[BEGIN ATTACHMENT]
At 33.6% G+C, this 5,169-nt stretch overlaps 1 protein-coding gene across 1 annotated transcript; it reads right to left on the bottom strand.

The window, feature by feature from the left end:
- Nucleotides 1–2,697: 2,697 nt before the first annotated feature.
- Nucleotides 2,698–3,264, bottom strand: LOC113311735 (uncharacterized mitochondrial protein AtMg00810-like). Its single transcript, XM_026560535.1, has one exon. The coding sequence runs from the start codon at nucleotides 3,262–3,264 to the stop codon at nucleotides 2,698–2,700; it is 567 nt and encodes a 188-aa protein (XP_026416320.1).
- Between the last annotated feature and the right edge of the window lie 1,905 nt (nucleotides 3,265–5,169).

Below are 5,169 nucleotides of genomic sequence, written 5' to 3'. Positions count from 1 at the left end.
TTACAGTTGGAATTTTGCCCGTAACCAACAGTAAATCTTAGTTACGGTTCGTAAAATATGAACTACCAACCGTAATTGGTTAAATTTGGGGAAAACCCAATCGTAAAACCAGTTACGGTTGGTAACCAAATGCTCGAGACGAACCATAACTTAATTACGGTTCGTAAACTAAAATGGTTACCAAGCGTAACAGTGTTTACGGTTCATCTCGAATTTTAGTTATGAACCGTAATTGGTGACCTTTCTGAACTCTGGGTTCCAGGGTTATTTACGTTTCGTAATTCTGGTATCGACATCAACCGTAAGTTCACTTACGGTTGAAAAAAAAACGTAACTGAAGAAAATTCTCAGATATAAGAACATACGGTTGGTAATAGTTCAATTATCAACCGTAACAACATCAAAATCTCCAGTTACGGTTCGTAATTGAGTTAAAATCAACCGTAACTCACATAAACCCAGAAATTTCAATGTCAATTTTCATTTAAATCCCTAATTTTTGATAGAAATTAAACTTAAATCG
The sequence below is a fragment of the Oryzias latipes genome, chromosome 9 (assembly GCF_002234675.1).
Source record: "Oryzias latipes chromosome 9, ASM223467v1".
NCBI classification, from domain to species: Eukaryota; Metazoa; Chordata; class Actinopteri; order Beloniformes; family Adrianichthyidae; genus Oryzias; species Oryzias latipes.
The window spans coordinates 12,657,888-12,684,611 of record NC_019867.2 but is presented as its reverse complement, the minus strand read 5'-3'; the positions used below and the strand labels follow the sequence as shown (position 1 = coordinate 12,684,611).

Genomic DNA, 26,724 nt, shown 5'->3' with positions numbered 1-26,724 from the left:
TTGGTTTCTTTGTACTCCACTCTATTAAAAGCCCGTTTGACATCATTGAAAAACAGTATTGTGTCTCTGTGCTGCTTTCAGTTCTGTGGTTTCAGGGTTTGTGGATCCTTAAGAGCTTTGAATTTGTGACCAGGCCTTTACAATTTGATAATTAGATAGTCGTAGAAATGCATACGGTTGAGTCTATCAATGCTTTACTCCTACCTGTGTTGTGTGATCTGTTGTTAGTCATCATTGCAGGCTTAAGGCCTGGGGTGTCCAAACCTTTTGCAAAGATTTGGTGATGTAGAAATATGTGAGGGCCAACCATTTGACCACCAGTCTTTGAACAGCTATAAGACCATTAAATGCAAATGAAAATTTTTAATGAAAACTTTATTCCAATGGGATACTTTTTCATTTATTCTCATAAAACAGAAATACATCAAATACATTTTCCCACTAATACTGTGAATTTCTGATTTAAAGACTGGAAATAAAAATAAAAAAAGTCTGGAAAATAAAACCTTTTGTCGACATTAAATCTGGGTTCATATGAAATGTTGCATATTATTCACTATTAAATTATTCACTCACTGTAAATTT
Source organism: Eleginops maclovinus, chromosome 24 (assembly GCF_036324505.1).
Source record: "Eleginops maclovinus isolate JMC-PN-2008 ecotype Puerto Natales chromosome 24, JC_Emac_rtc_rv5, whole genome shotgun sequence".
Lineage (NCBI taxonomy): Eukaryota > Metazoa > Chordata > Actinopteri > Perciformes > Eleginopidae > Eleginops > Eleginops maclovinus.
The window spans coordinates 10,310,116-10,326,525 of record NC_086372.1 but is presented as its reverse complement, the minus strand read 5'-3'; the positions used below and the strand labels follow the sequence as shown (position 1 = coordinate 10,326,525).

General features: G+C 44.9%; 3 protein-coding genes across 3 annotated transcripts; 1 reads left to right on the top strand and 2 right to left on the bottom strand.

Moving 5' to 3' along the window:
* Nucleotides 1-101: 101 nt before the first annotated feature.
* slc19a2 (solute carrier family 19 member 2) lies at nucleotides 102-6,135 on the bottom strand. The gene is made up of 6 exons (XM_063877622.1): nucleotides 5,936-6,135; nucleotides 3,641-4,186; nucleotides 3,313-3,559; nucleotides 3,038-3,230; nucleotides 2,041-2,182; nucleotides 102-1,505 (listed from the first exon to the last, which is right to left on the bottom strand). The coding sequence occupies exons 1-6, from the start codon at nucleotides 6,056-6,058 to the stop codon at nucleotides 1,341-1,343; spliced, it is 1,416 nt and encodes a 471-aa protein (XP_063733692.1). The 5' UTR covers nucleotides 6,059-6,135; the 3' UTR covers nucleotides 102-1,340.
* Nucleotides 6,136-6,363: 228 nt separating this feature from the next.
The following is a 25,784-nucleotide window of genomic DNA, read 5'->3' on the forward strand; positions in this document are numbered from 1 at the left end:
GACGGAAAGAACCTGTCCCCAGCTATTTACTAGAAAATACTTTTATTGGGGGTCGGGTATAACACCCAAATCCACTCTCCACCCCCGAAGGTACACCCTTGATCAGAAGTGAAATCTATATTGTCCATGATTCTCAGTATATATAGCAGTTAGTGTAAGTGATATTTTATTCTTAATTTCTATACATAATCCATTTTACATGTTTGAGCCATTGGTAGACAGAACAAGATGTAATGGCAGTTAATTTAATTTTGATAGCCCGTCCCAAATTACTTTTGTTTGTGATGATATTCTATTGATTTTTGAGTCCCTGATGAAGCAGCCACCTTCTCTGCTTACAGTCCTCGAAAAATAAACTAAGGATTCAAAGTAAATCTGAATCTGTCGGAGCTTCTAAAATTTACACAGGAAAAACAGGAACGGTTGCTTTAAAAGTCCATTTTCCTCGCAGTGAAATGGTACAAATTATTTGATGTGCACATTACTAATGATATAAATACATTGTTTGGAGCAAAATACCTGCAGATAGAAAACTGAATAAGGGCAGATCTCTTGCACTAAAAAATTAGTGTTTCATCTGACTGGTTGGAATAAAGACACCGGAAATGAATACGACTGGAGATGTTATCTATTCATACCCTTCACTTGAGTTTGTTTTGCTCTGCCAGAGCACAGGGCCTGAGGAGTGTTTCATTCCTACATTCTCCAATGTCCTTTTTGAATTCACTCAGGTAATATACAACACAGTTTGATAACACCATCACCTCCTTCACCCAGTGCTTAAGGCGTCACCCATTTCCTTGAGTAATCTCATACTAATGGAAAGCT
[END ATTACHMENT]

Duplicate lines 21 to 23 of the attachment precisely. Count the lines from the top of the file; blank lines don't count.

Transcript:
* slc19a2 (solute carrier family 19 member 2) lies at nucleotides 102-6,135 on the bottom strand. The gene is made up of 6 exons (XM_063877622.1): nucleotides 5,936-6,135; nucleotides 3,641-4,186; nucleotides 3,313-3,559; nucleotides 3,038-3,230; nucleotides 2,041-2,182; nucleotides 102-1,505 (listed from the first exon to the last, which is right to left on the bottom strand). The coding sequence occupies exons 1-6, from the start codon at nucleotides 6,056-6,058 to the stop codon at nucleotides 1,341-1,343; spliced, it is 1,416 nt and encodes a 471-aa protein (XP_063733692.1). The 5' UTR covers nucleotides 6,059-6,135; the 3' UTR covers nucleotides 102-1,340.
* Nucleotides 6,136-6,363: 228 nt separating this feature from the next.
The following is a 25,784-nucleotide window of genomic DNA, read 5'->3' on the forward strand; positions in this document are numbered from 1 at the left end: